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True DBA blooper #1: Script derails the trains

What does a modern enterprise DBA do? In today's challenging multi-DBMS environments, the answer is "just about everything." The job description apparently also includes keeping the trains running on time. Well, that's the theory at least. This expensive blooper was submitted by Oracle DBA Scott Benitez, who reports that he did indeed find another job after derailing the entire American Midwest.

What does a modern enterprise DBA do? In today's challenging multi-DBMS environments, the answer is "just about everything." The job description apparently also includes keeping the trains running on time. Well, that's the theory at least. This expensive blooper was submitted by Oracle DBA Scott Benitez, who reports that he did indeed find another job after derailing the entire American Midwest.

"About five years ago, I was working for one of the major railroads in the Midwest. A fellow Oracle DBA and I were testing out procedures to move about 12Gb of data from several tables into a consolidated table for reporting purposes. Part of this procedure was to pull over massive amounts of historical data, in addition to real-time data about where all the trains were.

"Unfortunately, I thought it was easier to truncate all the tables via a SQL script that I had stored on my PC when there was an error and load from an export file containing a test subset.

"During the course of our testing, I had to connect to the production database to get some info. And because I was already in a SQL*Plus session and connected from there, the login script that sets my SQL prompt to the correct instance name was never run. Well, we continued and hit an error, so I pulled one of my many sessions from the task bar and proceeded to run the truncate script. This ran for about five minutes before I received a call saying users couldn't find any data. We had unknowingly run it from the session connected to production.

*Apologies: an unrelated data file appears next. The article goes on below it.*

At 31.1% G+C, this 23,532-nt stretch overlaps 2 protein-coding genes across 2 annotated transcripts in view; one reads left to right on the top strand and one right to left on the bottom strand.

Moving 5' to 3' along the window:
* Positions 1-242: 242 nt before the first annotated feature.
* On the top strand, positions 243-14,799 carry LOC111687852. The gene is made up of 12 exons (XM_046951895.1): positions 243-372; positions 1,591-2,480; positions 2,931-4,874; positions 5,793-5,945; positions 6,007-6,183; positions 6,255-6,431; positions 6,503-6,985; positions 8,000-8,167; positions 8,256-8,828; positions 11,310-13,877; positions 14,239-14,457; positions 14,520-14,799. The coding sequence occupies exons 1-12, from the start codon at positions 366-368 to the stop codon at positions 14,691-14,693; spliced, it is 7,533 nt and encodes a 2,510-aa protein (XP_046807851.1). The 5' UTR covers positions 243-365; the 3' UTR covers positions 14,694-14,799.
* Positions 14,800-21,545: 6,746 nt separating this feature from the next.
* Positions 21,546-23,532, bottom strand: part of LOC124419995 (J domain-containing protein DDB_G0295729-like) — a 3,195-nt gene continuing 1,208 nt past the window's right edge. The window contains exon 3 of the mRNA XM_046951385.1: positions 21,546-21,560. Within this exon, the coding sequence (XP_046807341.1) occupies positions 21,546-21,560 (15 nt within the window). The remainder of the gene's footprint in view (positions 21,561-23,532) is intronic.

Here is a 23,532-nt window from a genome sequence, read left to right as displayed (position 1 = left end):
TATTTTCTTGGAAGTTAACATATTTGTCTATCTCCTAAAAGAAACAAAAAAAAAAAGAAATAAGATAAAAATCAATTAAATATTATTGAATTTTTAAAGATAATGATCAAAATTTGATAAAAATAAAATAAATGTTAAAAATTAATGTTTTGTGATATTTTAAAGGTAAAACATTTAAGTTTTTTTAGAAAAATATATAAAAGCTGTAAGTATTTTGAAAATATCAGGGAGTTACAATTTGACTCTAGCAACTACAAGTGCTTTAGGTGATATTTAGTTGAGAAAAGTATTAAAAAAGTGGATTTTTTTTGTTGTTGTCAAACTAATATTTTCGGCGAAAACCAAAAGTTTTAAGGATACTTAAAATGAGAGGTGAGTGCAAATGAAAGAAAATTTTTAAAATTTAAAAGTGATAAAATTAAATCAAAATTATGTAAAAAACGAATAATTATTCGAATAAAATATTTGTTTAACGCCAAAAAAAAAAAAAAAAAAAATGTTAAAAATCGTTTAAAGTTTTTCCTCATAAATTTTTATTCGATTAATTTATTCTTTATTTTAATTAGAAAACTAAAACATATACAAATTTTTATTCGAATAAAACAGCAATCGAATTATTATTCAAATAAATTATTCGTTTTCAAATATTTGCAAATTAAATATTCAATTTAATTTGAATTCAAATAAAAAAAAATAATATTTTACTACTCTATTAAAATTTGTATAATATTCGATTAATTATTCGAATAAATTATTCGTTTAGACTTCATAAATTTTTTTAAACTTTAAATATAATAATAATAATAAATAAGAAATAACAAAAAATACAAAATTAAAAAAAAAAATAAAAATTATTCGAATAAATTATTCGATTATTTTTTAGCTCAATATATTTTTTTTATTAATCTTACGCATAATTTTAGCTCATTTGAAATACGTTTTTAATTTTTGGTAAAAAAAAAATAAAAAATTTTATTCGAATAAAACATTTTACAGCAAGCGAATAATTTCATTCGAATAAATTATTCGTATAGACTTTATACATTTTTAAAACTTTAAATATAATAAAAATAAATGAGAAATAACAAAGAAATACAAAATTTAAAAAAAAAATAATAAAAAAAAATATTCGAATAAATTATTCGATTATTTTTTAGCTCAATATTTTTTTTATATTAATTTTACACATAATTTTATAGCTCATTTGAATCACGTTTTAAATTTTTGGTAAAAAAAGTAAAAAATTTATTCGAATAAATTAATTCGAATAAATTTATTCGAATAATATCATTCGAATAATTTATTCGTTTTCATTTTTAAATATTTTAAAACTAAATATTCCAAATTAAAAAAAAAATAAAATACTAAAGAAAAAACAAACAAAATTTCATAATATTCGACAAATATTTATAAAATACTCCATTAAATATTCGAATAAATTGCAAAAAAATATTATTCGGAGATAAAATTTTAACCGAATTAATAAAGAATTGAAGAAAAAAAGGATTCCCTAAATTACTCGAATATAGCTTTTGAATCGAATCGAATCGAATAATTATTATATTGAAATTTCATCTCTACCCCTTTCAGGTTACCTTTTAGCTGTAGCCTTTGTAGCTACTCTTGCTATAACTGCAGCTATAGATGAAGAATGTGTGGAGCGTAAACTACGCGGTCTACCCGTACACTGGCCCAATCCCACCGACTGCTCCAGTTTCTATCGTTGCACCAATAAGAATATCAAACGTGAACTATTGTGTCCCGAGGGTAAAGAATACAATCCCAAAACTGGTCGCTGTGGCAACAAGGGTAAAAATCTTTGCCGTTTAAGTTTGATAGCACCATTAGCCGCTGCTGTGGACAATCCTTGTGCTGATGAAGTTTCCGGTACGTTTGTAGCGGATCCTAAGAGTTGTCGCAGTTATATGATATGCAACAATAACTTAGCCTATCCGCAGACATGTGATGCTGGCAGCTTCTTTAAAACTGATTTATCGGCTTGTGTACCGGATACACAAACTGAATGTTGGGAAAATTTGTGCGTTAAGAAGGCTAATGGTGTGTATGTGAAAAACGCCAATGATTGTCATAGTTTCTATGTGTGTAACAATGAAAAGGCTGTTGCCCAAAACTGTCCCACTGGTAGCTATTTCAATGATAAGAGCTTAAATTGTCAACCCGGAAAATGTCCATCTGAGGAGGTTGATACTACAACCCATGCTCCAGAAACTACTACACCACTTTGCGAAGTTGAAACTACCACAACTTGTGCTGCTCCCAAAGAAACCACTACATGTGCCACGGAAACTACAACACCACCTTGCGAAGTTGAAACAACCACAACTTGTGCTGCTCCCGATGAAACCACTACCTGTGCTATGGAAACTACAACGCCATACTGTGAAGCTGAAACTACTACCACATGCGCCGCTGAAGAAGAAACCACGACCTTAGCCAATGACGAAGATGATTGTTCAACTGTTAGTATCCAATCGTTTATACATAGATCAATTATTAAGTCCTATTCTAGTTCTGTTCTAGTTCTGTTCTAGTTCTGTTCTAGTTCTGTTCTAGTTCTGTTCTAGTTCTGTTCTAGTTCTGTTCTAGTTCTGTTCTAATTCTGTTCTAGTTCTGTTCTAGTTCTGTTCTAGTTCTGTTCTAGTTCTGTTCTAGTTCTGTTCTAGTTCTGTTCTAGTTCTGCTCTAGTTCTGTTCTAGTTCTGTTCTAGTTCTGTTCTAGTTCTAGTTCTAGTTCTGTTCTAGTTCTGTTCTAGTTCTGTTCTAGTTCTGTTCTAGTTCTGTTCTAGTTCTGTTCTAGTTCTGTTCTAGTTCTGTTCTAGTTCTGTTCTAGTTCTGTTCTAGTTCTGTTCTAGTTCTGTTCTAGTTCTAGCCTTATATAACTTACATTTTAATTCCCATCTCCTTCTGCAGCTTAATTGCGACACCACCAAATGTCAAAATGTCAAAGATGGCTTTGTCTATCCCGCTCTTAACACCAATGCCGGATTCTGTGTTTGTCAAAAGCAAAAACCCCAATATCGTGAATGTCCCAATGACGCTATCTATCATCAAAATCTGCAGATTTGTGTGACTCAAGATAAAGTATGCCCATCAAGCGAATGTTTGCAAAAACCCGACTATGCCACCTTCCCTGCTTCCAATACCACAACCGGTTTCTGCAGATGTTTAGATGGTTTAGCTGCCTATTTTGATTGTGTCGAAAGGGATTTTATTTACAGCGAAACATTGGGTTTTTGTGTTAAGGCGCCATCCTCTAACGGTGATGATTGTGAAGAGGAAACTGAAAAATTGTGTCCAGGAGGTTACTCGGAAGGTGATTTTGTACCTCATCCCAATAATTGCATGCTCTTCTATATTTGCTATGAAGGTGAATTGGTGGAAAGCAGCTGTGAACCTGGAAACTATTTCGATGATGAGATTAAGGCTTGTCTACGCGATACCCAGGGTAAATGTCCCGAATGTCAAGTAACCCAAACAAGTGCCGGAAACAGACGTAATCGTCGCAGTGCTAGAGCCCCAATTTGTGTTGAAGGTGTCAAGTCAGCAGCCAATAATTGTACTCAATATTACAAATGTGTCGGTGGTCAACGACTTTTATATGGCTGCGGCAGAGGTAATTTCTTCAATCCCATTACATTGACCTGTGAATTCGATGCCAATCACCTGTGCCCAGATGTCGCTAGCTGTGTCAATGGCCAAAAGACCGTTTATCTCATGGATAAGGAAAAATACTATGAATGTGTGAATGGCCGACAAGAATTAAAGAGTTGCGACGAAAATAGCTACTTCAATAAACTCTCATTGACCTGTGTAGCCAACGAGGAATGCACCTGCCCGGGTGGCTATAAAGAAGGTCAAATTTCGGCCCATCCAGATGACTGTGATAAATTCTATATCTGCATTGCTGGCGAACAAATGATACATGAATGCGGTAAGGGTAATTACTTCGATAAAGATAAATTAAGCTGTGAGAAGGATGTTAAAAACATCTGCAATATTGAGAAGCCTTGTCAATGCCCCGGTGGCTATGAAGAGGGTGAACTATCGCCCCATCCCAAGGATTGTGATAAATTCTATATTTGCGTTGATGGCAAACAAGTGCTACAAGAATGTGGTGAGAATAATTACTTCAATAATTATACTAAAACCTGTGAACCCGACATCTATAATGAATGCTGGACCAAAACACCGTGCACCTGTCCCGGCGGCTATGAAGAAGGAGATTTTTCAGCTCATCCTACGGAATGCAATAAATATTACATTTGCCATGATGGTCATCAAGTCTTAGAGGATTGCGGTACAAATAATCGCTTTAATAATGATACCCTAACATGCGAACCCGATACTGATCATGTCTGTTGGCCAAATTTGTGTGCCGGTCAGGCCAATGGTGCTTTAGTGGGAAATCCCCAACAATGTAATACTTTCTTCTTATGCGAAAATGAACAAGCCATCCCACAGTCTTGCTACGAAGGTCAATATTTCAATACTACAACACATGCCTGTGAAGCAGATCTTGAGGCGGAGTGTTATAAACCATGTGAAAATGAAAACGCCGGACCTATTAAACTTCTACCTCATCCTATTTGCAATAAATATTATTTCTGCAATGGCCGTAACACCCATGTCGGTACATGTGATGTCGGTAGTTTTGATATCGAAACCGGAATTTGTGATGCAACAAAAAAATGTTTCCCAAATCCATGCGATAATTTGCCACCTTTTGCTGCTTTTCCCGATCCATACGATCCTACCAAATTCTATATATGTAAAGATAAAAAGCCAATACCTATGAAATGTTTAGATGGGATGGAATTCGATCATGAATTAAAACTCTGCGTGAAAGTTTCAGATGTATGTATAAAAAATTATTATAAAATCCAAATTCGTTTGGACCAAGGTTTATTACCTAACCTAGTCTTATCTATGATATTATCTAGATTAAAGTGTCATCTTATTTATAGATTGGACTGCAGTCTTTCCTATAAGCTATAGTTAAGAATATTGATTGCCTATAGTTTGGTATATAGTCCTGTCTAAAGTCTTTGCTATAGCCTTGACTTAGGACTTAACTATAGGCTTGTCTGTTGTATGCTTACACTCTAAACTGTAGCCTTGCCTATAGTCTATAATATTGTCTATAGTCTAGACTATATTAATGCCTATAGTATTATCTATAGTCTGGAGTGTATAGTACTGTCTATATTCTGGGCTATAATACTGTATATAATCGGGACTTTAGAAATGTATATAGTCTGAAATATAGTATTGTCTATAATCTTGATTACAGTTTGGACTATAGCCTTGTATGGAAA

"Because we deleted the real-time data containing train locations, we had to stop the trains -- all of them! -- to re-determine where they were. In addition, we weren't able to bill customers for contractual way-points. We figured the losses in the hundreds of thousands of dollars.

A surprise came, though, while I was updating my resume to start looking for a new job. After I had every major orifice redefined by the CIO, CEO, and President (my standard answer being, "Yes Sir, I realize I'm an idiot"), I was put in charge of the team to determine new security procedures to ensure this never happened again!"

Lessons learned: There is a real difference between test and production environments--keep track! (No pun intended...really.)

Have your own tale of woe to share? Submit your backup/recovery snafus, tuning disasters and ugly upgrades. Stories of good intentions gone bad, over-ambitious and under-trained newbies, clueless consultants, and even more clueless managers will all be accepted. The submitter of the most amusing or wince-inducing blooper of the month will receive a free copy of Craig Mullins' new book Database administration: The complete guide to practices and procedures. Send your bloopers to us today!

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